Beautiful Uganda-Inspired Oil Painting Puts 18-Year-Old NYC Student in Elite Company at Met Museum

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High School of Art and Design
High School of Art and Design

Cliffannie Forrester is achieving the dream of a lifetime. At just 18 years old, the student from the High School of Art and Design in New York City has her oil painting on display at the Metropolitan Museum of Art beginning this month. And that’s not all. Forrester also will have her work displayed in Times Square from June 22 to June 26. Forrester said it will be shown on outdoor digital screens for three minutes every hour with other artwork.

The high school senior’s work, titled Uganda, will be displayed at the Met as part of a collection called P.S. Art 2016: Celebrating the Creative Spirit of NYC Kids. The exhibit began June 14 and will remain at the museum until Oct. 23. Before then, Forrester received a 2016 New York City Scholastic Art Award.

The self-described art and Marvel comic lover first shared the piece in January. She celebrated completing the painting after working on it for a month. The tweet attracted much attention with more than 20,000 likes and 8,300 retweets.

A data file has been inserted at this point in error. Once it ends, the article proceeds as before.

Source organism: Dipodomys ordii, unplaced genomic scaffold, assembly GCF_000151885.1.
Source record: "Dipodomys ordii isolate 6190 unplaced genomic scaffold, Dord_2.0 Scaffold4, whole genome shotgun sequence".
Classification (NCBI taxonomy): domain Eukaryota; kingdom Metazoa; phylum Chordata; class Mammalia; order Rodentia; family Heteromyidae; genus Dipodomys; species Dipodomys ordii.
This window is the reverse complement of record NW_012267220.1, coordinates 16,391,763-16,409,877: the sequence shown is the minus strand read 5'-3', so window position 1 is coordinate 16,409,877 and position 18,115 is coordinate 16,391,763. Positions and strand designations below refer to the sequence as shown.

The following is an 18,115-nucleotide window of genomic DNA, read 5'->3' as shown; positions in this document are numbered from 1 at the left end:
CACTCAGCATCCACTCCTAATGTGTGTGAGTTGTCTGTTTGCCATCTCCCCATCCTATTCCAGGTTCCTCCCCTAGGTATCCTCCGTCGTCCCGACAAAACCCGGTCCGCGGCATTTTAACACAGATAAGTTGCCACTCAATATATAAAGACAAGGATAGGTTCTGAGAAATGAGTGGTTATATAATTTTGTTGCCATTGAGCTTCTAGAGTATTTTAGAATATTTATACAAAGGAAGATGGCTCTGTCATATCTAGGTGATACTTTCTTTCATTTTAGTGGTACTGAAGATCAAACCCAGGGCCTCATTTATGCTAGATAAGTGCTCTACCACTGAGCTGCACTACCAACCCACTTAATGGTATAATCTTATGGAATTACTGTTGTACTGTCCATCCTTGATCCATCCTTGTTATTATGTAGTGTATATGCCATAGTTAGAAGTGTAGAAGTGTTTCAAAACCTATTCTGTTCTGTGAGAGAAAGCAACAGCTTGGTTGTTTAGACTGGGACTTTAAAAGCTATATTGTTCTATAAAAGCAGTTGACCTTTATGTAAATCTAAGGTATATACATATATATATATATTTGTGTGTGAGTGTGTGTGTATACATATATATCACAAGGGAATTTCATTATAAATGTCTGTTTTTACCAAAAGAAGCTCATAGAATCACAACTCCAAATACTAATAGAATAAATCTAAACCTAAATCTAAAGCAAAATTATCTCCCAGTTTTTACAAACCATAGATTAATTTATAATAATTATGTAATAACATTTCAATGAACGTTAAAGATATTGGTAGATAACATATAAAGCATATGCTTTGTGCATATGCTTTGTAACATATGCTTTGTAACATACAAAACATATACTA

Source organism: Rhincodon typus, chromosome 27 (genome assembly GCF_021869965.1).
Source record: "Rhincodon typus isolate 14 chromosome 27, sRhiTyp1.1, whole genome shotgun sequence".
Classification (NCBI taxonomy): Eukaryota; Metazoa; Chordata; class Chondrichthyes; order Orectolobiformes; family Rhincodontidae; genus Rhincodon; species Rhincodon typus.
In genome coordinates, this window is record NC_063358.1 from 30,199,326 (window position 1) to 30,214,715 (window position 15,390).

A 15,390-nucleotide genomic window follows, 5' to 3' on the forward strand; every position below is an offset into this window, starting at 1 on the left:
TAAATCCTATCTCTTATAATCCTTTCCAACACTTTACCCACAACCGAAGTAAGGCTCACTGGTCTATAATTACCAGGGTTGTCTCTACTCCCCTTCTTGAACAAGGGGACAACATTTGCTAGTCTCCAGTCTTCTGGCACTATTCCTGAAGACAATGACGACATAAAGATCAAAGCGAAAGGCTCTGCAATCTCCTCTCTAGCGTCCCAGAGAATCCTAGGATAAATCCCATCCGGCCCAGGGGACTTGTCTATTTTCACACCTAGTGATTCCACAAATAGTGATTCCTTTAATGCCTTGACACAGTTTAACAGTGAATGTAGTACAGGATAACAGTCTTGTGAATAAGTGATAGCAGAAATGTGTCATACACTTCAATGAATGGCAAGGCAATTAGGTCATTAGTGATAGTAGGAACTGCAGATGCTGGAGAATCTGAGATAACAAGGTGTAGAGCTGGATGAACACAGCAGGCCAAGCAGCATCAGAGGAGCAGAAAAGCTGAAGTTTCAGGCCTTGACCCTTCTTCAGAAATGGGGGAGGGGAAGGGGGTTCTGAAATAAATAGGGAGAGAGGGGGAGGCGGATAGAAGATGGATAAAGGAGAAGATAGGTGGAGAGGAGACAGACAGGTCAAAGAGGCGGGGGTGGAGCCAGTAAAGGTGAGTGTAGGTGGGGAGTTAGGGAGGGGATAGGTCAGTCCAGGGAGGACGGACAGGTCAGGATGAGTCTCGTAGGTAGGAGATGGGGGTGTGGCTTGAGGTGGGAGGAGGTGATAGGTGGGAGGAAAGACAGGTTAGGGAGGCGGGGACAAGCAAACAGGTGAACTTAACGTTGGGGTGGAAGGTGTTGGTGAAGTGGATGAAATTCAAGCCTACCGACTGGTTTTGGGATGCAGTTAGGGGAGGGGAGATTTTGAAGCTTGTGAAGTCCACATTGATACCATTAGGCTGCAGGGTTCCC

But it was Forrester’s tweet celebrating Uganda‘s display at the Met that blew up over night. In the past 24 hours, the image of the painting in the museum has earned 16,000 retweets and more than 36,000 likes.

The artist described her inspiration for creating the piece on the Met’s website.

“This piece was inspired by a missionary trip I took last summer. When I was creating Uganda I struggled to re-create the color scheme and contrasts from my references. I fused the background with the foreground in cool tones so that references I used appear seamless in the painting. I was pleased with the results. I am appreciative of the skills I thought I never had. I wouldn’t have been able to produce the body of work I have if it wasn’t for [my art teacher Maria Jimenez]. She recognized my abilities and encouraged me to study various artists such as Edgar Degas and Diego Velázquez.”

Jimenez assigned her illustration students to “create a series of thematic artworks for their college portfolios.”

On the website, she praises Forrester’s work saying, “The narrative of this portrait symbolizes innocence and hope. Cliffannie wanted her subject to touch viewers, and make them consider that black lives matter and that little girls matter, in any part of the world. Cliffannie’s powerful message was captured in this compelling composition and because of it, we are all transformed.”

Numerous Twitter users have been congratulating Forrester on her unique achievement.

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